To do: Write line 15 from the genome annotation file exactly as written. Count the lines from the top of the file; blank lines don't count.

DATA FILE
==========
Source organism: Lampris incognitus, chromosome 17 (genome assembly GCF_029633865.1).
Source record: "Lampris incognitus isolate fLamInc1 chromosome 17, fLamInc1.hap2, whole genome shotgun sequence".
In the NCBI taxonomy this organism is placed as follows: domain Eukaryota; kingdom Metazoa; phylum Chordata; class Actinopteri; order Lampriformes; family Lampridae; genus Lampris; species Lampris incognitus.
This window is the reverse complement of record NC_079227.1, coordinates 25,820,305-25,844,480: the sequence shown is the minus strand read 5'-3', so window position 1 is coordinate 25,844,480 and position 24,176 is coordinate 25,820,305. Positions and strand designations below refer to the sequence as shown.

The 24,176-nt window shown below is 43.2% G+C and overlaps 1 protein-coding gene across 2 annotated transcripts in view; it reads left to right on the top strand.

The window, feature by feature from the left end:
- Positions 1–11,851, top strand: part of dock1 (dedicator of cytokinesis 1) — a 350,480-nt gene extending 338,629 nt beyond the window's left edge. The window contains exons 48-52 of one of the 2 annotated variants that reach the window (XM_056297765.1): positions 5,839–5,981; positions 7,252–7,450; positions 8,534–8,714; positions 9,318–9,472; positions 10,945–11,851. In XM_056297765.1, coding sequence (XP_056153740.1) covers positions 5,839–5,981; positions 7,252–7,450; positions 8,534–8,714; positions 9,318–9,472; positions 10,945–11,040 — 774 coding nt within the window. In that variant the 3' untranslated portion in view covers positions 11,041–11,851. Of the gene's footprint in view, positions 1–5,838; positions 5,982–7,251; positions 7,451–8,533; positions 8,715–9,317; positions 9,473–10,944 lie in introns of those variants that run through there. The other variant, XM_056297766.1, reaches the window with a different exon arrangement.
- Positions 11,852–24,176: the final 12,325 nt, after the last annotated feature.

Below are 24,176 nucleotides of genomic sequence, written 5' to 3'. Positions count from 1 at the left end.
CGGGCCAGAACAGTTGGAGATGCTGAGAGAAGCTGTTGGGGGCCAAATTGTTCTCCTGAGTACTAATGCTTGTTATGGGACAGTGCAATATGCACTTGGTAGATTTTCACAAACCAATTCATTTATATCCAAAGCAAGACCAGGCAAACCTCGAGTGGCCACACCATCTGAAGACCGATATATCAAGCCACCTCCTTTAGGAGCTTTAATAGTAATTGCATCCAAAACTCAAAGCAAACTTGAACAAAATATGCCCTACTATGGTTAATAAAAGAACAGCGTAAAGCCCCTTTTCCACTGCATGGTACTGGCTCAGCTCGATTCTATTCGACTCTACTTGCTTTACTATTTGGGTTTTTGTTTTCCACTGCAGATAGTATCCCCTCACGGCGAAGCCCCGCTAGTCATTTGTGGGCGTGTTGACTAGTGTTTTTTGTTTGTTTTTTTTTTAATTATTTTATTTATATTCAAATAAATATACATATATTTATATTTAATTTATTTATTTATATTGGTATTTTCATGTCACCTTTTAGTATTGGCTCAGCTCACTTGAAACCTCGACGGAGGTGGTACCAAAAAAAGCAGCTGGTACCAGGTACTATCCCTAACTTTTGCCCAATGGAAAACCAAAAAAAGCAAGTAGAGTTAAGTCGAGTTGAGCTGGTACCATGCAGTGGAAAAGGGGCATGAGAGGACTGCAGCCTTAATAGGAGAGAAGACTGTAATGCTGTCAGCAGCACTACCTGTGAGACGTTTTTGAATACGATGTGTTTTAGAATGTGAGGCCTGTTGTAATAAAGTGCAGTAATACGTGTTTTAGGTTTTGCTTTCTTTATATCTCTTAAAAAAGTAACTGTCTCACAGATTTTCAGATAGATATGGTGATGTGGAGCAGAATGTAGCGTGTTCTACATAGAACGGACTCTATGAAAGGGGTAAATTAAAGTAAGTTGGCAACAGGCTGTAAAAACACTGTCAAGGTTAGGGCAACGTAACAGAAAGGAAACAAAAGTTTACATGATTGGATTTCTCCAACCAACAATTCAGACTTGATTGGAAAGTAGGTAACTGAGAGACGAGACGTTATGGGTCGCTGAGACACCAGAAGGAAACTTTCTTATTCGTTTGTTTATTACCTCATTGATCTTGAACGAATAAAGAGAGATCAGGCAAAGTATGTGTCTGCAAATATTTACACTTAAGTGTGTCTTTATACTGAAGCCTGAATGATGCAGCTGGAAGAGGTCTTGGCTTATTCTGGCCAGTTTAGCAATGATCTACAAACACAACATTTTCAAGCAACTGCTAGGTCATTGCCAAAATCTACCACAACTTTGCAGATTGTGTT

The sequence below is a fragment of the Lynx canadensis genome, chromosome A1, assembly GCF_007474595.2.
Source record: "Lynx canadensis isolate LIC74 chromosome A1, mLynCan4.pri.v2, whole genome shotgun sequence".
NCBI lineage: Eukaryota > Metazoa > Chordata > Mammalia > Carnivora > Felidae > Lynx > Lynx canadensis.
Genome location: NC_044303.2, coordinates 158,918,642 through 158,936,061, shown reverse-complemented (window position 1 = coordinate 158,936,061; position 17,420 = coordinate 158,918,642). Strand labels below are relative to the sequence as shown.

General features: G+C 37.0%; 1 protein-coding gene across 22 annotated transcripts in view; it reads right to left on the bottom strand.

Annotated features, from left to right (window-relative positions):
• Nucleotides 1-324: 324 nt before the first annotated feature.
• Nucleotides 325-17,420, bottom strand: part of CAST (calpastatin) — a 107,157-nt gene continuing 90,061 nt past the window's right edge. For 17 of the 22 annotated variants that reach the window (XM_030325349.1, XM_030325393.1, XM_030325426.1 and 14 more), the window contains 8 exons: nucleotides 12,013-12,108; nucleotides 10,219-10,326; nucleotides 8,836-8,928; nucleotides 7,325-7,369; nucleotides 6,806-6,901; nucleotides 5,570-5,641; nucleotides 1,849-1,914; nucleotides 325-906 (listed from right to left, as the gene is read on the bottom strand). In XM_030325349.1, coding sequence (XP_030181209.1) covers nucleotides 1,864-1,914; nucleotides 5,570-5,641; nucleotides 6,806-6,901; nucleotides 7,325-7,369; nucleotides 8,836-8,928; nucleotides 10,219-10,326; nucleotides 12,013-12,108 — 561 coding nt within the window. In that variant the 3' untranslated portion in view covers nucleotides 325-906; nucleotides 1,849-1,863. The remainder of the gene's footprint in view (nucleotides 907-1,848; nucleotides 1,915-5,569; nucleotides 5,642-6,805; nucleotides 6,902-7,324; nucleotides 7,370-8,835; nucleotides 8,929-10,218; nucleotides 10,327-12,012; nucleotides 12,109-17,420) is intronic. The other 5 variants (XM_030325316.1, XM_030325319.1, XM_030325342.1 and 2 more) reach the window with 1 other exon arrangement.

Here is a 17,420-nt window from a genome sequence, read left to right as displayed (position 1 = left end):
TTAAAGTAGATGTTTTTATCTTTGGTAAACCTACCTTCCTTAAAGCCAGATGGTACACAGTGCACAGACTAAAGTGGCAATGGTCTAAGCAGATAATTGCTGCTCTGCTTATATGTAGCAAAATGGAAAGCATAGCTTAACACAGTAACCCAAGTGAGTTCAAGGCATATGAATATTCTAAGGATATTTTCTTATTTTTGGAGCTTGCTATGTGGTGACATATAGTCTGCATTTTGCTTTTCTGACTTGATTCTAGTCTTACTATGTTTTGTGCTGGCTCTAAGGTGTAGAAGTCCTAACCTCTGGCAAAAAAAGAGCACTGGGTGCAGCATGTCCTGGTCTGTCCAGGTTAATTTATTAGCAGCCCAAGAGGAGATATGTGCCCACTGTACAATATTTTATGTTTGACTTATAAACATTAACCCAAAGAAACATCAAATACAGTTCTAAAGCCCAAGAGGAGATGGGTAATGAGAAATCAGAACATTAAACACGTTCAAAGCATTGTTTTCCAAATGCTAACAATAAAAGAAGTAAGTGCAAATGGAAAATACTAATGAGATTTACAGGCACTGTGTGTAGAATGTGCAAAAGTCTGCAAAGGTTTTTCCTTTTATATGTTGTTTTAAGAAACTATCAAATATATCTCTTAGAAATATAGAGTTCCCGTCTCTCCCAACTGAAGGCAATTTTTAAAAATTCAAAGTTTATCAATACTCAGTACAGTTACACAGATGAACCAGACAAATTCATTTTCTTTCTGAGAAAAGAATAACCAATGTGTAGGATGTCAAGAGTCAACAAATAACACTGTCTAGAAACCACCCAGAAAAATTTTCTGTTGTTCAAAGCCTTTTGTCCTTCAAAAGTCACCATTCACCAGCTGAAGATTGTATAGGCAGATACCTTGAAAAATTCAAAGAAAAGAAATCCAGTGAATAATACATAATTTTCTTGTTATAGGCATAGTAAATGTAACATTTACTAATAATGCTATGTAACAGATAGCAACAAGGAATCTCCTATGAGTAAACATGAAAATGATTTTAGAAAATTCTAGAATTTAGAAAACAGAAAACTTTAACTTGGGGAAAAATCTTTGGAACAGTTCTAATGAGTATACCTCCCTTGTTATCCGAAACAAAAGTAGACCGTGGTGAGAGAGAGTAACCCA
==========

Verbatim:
General features: G+C 37.0%; 1 protein-coding gene across 22 annotated transcripts in view; it reads right to left on the bottom strand.